Here are some other differences between Nikon and Canon:

  • Canon releases cameras faster than Nikon. As a totally wild guesstimate, i’d say Canon releases 3 cameras for every 2 that Nikon releases
  • Canon’s RAW images tend to be sharper than Nikon’s RAW images (this can be considered by some as a loss of detail, but this is also usually desired)
  • Nikon’s metering systems (how the camera chooses the exposure) are usually a little bit better than Canon’s
  • Nikon’s autofocus systems are usually noticeably better than Canon’s (but this may be about to change: rumour is Canon is working on a brand-new system)
  • Nikon’s flash system is, IMO, easier to use and more powerful than Canon’s, when it comes to getting multiple flashes to sync together.
  • Canon has a wider selection of lenses (more focal lengths, more choices). One important exception: a good cheap consumer 35mm fixed lens is missing from Canon’s lineup as of early 2012
  • Canon lenses are generally better value than Nikon lenses: for example the pro workhorse 24-70mm f/2.8 lens is $1200 for Canon and $1800 for Nikon, and they are virtually identical in quality

Ok, so I just came to this page to figure out which DSLR to buy, so uh… what do I buy?!

First, go to a store, and pick up each current model of Canon and Nikon DSLRs in your hand. Decide on which brand feels better. If neither, then try Sony and Pentax.

So you’re back from the store — wow, there’s a ton of choice even if you limit yourself to just Nikon and Canon, right?! So let’s break this down: once you’ve got your brand, here are how Canon and Nikon position their DSLRs (Sony is similar), from cheapest to most expensive. The idea isn’t to look at the models, the idea is to get a feeling for how the market segregation goes. The prices are likely NOT correct anymore – they are just a comparison to each other, so you can see where the price jumps are. Last updated Feb 2012.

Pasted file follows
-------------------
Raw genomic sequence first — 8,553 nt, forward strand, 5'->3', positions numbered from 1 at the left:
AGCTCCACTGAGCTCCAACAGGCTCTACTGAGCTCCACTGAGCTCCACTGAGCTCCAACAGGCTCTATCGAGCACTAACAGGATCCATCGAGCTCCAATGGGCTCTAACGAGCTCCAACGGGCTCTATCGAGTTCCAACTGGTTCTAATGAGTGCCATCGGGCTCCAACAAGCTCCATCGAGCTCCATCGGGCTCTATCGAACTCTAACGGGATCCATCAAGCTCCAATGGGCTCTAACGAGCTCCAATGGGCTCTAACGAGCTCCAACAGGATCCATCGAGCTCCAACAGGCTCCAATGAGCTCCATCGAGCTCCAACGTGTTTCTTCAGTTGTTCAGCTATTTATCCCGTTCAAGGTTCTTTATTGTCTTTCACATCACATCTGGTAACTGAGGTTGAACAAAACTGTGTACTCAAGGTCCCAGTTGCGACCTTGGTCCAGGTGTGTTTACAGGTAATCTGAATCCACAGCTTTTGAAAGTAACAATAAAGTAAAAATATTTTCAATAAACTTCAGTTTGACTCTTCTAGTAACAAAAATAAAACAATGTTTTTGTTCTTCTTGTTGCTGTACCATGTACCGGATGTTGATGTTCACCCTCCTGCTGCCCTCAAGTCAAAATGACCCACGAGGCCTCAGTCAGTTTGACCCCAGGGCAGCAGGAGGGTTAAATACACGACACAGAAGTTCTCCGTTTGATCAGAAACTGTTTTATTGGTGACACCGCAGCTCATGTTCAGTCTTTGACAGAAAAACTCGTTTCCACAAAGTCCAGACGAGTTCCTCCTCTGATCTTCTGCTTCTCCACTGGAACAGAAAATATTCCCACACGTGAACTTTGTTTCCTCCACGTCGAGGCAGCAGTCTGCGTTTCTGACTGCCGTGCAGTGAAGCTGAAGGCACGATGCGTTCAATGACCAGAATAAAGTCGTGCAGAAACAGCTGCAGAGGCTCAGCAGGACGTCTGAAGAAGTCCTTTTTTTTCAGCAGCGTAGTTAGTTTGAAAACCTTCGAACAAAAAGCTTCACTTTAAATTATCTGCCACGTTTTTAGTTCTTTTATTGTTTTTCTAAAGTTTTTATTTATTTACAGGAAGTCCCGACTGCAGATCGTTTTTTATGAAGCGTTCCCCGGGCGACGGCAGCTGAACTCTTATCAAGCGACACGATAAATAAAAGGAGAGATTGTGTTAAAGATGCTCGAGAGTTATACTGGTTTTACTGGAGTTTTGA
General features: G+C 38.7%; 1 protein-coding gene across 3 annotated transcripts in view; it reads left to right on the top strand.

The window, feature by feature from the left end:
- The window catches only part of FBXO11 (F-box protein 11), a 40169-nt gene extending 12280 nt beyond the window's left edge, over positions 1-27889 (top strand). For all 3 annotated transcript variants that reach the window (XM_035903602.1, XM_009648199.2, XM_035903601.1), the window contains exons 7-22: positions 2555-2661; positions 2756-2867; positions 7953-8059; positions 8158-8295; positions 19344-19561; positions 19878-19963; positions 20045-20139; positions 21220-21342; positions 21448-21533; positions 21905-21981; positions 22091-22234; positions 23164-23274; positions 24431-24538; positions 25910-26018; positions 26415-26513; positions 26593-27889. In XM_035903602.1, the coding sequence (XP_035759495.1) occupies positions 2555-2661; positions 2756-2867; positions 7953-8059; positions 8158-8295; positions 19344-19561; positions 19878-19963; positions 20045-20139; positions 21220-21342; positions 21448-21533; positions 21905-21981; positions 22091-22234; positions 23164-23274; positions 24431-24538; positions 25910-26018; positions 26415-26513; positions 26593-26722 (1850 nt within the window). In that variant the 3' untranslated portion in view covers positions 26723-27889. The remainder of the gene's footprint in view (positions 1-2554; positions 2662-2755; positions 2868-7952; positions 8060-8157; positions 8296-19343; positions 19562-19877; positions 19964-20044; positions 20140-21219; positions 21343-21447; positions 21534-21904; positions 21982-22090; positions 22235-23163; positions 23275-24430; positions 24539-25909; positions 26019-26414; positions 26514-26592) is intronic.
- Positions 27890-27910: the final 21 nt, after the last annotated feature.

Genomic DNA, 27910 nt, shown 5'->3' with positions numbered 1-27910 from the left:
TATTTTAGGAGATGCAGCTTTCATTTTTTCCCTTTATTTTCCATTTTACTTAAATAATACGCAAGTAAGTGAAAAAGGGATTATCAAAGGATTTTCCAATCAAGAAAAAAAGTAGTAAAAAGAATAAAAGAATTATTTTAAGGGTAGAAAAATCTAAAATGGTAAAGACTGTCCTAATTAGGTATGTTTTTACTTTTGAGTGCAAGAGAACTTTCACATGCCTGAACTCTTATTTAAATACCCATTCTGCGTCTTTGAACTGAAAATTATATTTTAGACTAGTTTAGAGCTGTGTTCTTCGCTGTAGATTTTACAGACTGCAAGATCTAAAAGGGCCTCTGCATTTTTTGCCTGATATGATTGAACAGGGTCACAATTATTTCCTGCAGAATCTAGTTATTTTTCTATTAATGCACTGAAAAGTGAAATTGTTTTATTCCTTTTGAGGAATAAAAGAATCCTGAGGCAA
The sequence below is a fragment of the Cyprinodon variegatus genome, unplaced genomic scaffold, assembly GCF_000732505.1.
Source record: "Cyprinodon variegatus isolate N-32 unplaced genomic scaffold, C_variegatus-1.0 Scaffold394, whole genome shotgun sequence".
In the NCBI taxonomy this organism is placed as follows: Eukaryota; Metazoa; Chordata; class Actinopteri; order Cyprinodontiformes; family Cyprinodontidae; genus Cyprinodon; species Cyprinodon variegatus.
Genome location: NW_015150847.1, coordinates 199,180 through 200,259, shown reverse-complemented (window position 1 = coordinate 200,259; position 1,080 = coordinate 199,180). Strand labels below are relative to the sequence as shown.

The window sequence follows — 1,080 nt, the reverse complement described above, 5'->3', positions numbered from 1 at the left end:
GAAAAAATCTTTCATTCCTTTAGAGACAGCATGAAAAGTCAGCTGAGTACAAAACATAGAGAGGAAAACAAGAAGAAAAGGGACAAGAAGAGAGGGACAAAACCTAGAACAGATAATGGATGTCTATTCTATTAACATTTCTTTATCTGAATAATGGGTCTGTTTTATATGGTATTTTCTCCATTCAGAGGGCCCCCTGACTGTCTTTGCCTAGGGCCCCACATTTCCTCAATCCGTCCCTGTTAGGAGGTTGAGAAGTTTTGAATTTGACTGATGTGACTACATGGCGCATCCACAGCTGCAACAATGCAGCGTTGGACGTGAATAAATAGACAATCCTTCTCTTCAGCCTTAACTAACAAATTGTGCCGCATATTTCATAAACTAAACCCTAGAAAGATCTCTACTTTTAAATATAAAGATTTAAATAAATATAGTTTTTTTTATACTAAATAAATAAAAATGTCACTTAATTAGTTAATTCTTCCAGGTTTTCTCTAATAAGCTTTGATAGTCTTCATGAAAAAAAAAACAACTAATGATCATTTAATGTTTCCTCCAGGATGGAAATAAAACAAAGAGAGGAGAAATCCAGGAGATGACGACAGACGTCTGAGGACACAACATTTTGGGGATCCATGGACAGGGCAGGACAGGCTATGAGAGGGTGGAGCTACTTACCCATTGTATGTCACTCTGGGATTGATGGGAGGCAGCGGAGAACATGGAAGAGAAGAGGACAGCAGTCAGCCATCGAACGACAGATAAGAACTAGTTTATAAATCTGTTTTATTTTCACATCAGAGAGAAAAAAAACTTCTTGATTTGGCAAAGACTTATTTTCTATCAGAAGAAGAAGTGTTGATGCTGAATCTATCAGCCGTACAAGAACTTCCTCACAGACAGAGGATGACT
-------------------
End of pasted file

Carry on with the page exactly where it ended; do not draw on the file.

APS-C sensor-size:

  • Cheapest: Entry level DSLR (around $500)
    • Canon: models like 1100D aka Rebel T3
    • Nikon: models like D3100
  • Cheap: Consumer DSLR (around $900)
    • Canon: models like 600D aka Rebel T3i or 550D aka Rebel T2i
    • Nikon: models like D5100
  • Mid-range: Consumer DSLR (around $1300)
    • Canon: models like 60D
    • Nikon: models like D7000
  • Prosumer, or pro-APS-C choice (price varies a lot: $1300-$2000)
    • Canon: models like 7D (excellent video quality)
    • Nikon: models like D300s (a bit out of date, should be refreshed soon)

Full-frame sensor-size:

  • Smaller full-frame (around $2500-3000 new)
    • Canon: models like 5D MkII
    • Nikon: models like D700 (older), D800 (just announced)
  • Most expensive: Top-end big pro ($5000-8000)
    • Canon: models like 1Ds (not actually full-frame, is APS-H, see chart above), 1Dx, and the new EOS X
    • Nikon: models like D3s (older), D4 (just announced)
Generally speaking, the higher up on that list (cheaper) a camera is, the less options and settings it has. The lower down on the list (more expensive), the more options and settings it has. If you learn slowly or get easily put-off by electronics or computers, take that into consideration and maybe opt for something higher up (simpler), because that way you won’t be confronted with so many buttons, knobs, and dials.
Ok great so now you have a brand and you know the possibilities, but which one should you go for? The answer is budget-based, and it works like this:
  1. Figure out how much you can spend in total on all photography-related things, $X. In this example i’ll use $X = $1,500.
  2. Subtract at least $150 from $X for memory cards, a bag, and possibly an extra battery. Bag-wise I love my LowePro Slingshot (there are at least 3 different sizes) because it can be slung in front of you to load/unload the camera without taking the bag off (go to the store and try it)